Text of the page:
in the past six weeks I’ve kept my eyes and ears open for any information regarding recent developments between iran and the us. on the one hand I keep myself updated with western news media through nytimes and the economist headlines, and on the other hand I do my best to catch local news briefs and pick up on general sentiment among the people here.
the other night I had a chance to watch as president ahmadinejad presented the latest development in atomic energy to his parliament and his country. the session started with some chanting (“down with america, down with england, down with people who oppose religious rule”) and continued with a brief performance by a group of men dressed in all manner of traditional garb and chanting prayers as they lifted a mock rod of enriched urnaium up to the heavens. very cheesy, but very effective. later, during his speech, ahmadinejad touted iran’s recent developments as a means of keeping peace in the region and vowed that “the powers” would not be able to stop what is the right of every sovereign nation to produce atomic energy for peaceful use. he sounded very convincing and in a way I was happy to see someone, anyone, stand up against global bullying, but what do the people of iran think of the government, atomic energy, and conflict with the US??
that is a question as complex and varied as the people themselves.
the majority of those I’ve met absolutely abhor the government and everything it does. as one person described it to me: “it’s a matter of black and white. if the government says black, we say white.” after years of blatant corruption and ever-increasing economic woes, few have any faith left in the powers that be. in fact, I’ve yet to get into a taxi and not have the foul distaste for the government at least garnish the conversation (if not be the main dish). officials are seen as rotten, one worse than the other, and as a rule people distrust and dismiss anything they say.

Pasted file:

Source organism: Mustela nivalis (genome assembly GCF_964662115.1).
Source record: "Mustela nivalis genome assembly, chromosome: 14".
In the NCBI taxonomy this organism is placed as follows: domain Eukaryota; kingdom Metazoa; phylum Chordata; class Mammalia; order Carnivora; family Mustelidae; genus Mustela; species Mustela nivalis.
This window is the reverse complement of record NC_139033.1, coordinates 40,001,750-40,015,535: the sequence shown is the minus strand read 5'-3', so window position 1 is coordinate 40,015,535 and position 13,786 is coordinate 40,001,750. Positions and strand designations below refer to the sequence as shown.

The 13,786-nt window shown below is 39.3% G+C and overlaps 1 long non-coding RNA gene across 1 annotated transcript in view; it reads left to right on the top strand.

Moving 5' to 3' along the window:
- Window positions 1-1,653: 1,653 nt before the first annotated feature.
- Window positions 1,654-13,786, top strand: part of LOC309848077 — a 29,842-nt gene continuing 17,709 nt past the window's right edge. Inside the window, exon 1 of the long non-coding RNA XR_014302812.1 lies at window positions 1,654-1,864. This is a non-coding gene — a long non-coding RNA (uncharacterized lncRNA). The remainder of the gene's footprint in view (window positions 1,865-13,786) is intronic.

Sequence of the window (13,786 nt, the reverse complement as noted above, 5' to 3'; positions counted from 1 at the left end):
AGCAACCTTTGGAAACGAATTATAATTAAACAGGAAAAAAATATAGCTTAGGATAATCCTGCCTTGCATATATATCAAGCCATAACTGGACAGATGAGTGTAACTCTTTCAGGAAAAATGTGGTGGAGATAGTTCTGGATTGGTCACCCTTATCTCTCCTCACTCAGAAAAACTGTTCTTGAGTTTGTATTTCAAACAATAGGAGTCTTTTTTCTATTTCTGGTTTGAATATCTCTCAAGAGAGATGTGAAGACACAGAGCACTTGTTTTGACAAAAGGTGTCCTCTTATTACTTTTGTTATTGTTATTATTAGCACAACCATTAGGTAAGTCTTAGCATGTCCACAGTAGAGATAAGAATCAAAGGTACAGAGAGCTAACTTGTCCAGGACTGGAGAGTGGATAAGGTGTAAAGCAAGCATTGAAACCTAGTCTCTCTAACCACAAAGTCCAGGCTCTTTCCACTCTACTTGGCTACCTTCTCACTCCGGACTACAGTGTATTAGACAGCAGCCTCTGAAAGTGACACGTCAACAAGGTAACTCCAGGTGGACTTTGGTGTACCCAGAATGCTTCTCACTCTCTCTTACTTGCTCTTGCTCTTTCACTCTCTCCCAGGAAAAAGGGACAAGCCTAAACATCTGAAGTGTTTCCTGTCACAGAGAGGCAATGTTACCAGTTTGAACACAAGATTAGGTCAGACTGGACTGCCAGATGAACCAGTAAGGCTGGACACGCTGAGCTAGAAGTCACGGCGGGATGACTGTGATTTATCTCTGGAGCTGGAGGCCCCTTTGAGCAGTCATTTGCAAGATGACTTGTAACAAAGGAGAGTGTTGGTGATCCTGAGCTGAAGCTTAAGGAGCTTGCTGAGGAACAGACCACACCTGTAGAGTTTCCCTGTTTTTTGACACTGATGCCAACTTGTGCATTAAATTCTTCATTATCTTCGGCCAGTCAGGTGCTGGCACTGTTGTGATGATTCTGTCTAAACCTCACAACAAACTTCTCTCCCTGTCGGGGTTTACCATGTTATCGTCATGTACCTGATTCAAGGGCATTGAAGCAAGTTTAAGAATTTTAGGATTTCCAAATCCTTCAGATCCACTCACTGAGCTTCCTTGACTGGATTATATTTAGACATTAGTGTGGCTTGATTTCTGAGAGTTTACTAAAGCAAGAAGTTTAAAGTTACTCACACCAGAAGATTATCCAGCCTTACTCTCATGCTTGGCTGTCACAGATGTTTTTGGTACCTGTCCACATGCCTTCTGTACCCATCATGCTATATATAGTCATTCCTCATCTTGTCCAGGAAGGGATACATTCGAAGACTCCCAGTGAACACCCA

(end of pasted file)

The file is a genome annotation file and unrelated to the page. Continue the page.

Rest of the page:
now, for atomic energy. from what I understand, the enrichment program has been under way for almost 20 years and has only now (in the wake of current world climate) grabbed global attention. since all eyes are on iran, they are taking the opportunity to enlarge their status and stir up more of a ruckus than might otherwise have existed. the government has spun the issue in such a way so to appeal to iranians’ already feverish nationalism. governement-sponsored rallies, television shows and radio programs have all been dedicated to rousing support and the slogan “atomic energy is our undeniable right” is spray-painted across town and peppers every discussion on the topic. the problem is, because no one cares much for the government, it’s all become a big joke. people mock the government by evoking their right to atomic energy every chance they get, in jest among friends, while bargaining for lower prices in the bazaar or any number of other places. believe me, I’ve heard it with my own ears.
as for the conflict with the US, there have been rumblings among people here that a war is possible, but no one really believes it. the US is overwhelmed on multiple fronts and iranians don’t believe themselves to be as vulnerable as their neighbors to the left and right. on top of that, tightly-monitored papers only report iran’s benevolent intentions in developing nuclear technology and play down the possibility of an attack by either expressing their surprise at such a notion or implying that their military might is not one to be tested lightly. either way, the people of this bruised and battered country are no strangers to conflict, particularly the violent bloody kind, so when you dangle the premise of foreign invasion in their face, most just shrug and say, maybe at least then we’ll get something to work right.